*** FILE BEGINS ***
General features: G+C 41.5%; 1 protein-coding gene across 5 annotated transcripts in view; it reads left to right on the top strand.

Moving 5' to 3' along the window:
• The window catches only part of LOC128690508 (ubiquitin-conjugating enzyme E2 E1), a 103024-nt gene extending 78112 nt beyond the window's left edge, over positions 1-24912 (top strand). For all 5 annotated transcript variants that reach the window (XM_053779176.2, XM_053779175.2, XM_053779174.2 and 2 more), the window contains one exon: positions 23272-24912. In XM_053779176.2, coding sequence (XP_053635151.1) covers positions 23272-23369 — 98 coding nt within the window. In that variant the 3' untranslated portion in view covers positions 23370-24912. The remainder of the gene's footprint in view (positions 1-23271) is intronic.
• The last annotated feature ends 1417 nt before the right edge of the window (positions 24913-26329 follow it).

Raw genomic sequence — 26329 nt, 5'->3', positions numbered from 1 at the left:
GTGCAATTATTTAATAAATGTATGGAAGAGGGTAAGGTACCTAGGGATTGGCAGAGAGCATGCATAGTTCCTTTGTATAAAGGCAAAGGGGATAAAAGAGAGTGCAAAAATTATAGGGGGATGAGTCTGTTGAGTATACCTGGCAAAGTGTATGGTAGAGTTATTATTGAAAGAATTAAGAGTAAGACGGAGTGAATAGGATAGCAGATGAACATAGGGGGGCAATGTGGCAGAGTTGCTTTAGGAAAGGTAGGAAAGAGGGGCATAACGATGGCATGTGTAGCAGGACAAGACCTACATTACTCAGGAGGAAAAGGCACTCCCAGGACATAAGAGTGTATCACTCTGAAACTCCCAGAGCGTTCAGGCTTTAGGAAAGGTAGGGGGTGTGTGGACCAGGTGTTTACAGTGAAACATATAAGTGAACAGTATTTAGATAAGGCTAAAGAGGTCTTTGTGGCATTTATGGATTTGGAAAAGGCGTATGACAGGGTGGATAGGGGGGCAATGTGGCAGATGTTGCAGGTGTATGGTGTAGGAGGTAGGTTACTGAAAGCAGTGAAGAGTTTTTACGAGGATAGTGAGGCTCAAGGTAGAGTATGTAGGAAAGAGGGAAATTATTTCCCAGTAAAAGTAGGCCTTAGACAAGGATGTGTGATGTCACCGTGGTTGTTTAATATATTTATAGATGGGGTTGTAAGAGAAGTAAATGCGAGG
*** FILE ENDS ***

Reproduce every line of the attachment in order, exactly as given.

General features: G+C 41.5%; 1 protein-coding gene across 5 annotated transcripts in view; it reads left to right on the top strand.

Moving 5' to 3' along the window:
• The window catches only part of LOC128690508 (ubiquitin-conjugating enzyme E2 E1), a 103024-nt gene extending 78112 nt beyond the window's left edge, over positions 1-24912 (top strand). For all 5 annotated transcript variants that reach the window (XM_053779176.2, XM_053779175.2, XM_053779174.2 and 2 more), the window contains one exon: positions 23272-24912. In XM_053779176.2, coding sequence (XP_053635151.1) covers positions 23272-23369 — 98 coding nt within the window. In that variant the 3' untranslated portion in view covers positions 23370-24912. The remainder of the gene's footprint in view (positions 1-23271) is intronic.
• The last annotated feature ends 1417 nt before the right edge of the window (positions 24913-26329 follow it).

Raw genomic sequence — 26329 nt, 5'->3', positions numbered from 1 at the left:
GTGCAATTATTTAATAAATGTATGGAAGAGGGTAAGGTACCTAGGGATTGGCAGAGAGCATGCATAGTTCCTTTGTATAAAGGCAAAGGGGATAAAAGAGAGTGCAAAAATTATAGGGGGATGAGTCTGTTGAGTATACCTGGCAAAGTGTATGGTAGAGTTATTATTGAAAGAATTAAGAGTAAGACGGAGTGAATAGGATAGCAGATGAACATAGGGGGGCAATGTGGCAGAGTTGCTTTAGGAAAGGTAGGAAAGAGGGGCATAACGATGGCATGTGTAGCAGGACAAGACCTACATTACTCAGGAGGAAAAGGCACTCCCAGGACATAAGAGTGTATCACTCTGAAACTCCCAGAGCGTTCAGGCTTTAGGAAAGGTAGGGGGTGTGTGGACCAGGTGTTTACAGTGAAACATATAAGTGAACAGTATTTAGATAAGGCTAAAGAGGTCTTTGTGGCATTTATGGATTTGGAAAAGGCGTATGACAGGGTGGATAGGGGGGCAATGTGGCAGATGTTGCAGGTGTATGGTGTAGGAGGTAGGTTACTGAAAGCAGTGAAGAGTTTTTACGAGGATAGTGAGGCTCAAGGTAGAGTATGTAGGAAAGAGGGAAATTATTTCCCAGTAAAAGTAGGCCTTAGACAAGGATGTGTGATGTCACCGTGGTTGTTTAATATATTTATAGATGGGGTTGTAAGAGAAGTAAATGCGAGG